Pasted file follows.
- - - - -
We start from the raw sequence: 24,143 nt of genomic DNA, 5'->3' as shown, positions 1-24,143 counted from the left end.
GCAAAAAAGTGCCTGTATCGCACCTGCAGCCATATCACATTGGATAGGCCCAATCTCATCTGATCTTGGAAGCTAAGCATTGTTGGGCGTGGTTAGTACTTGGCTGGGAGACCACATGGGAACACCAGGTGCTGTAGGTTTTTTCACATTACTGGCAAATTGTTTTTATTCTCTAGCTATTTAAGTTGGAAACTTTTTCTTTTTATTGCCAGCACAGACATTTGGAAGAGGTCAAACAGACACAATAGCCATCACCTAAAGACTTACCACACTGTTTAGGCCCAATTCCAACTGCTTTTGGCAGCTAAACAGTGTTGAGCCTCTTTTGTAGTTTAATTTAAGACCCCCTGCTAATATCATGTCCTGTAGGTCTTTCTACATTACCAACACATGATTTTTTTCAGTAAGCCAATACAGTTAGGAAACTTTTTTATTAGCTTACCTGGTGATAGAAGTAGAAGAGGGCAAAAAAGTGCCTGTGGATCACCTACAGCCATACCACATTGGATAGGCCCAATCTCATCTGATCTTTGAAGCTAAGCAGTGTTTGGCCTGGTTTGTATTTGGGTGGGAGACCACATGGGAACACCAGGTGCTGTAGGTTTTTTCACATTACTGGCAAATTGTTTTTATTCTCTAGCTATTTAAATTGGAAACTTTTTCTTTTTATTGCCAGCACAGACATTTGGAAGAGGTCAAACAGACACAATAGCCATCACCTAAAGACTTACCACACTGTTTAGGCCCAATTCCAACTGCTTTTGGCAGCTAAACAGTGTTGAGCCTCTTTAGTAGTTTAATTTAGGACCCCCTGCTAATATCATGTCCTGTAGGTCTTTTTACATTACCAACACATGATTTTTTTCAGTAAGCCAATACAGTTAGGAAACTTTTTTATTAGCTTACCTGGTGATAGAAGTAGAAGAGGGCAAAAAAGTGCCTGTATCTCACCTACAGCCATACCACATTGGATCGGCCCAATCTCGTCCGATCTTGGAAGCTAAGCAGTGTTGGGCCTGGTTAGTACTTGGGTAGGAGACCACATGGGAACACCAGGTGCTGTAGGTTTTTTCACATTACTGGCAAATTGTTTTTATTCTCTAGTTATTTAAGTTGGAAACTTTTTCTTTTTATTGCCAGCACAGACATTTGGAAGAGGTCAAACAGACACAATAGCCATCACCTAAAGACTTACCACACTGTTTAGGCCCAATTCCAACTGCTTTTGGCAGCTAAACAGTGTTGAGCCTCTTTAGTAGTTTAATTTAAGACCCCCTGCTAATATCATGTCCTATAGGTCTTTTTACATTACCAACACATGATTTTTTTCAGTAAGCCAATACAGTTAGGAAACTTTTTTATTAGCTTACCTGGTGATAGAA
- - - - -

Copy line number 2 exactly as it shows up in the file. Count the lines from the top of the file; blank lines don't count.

GCAAAAAAGTGCCTGTATCGCACCTGCAGCCATATCACATTGGATAGGCCCAATCTCATCTGATCTTGGAAGCTAAGCATTGTTGGGCGTGGTTAGTACTTGGCTGGGAGACCACATGGGAACACCAGGTGCTGTAGGTTTTTTCACATTACTGGCAAATTGTTTTTATTCTCTAGCTATTTAAGTTGGAAACTTTTTCTTTTTATTGCCAGCACAGACATTTGGAAGAGGTCAAACAGACACAATAGCCATCACCTAAAGACTTACCACACTGTTTAGGCCCAATTCCAACTGCTTTTGGCAGCTAAACAGTGTTGAGCCTCTTTTGTAGTTTAATTTAAGACCCCCTGCTAATATCATGTCCTGTAGGTCTTTCTACATTACCAACACATGATTTTTTTCAGTAAGCCAATACAGTTAGGAAACTTTTTTATTAGCTTACCTGGTGATAGAAGTAGAAGAGGGCAAAAAAGTGCCTGTGGATCACCTACAGCCATACCACATTGGATAGGCCCAATCTCATCTGATCTTTGAAGCTAAGCAGTGTTTGGCCTGGTTTGTATTTGGGTGGGAGACCACATGGGAACACCAGGTGCTGTAGGTTTTTTCACATTACTGGCAAATTGTTTTTATTCTCTAGCTATTTAAATTGGAAACTTTTTCTTTTTATTGCCAGCACAGACATTTGGAAGAGGTCAAACAGACACAATAGCCATCACCTAAAGACTTACCACACTGTTTAGGCCCAATTCCAACTGCTTTTGGCAGCTAAACAGTGTTGAGCCTCTTTAGTAGTTTAATTTAGGACCCCCTGCTAATATCATGTCCTGTAGGTCTTTTTACATTACCAACACATGATTTTTTTCAGTAAGCCAATACAGTTAGGAAACTTTTTTATTAGCTTACCTGGTGATAGAAGTAGAAGAGGGCAAAAAAGTGCCTGTATCTCACCTACAGCCATACCACATTGGATCGGCCCAATCTCGTCCGATCTTGGAAGCTAAGCAGTGTTGGGCCTGGTTAGTACTTGGGTAGGAGACCACATGGGAACACCAGGTGCTGTAGGTTTTTTCACATTACTGGCAAATTGTTTTTATTCTCTAGTTATTTAAGTTGGAAACTTTTTCTTTTTATTGCCAGCACAGACATTTGGAAGAGGTCAAACAGACACAATAGCCATCACCTAAAGACTTACCACACTGTTTAGGCCCAATTCCAACTGCTTTTGGCAGCTAAACAGTGTTGAGCCTCTTTAGTAGTTTAATTTAAGACCCCCTGCTAATATCATGTCCTATAGGTCTTTTTACATTACCAACACATGATTTTTTTCAGTAAGCCAATACAGTTAGGAAACTTTTTTATTAGCTTACCTGGTGATAGAA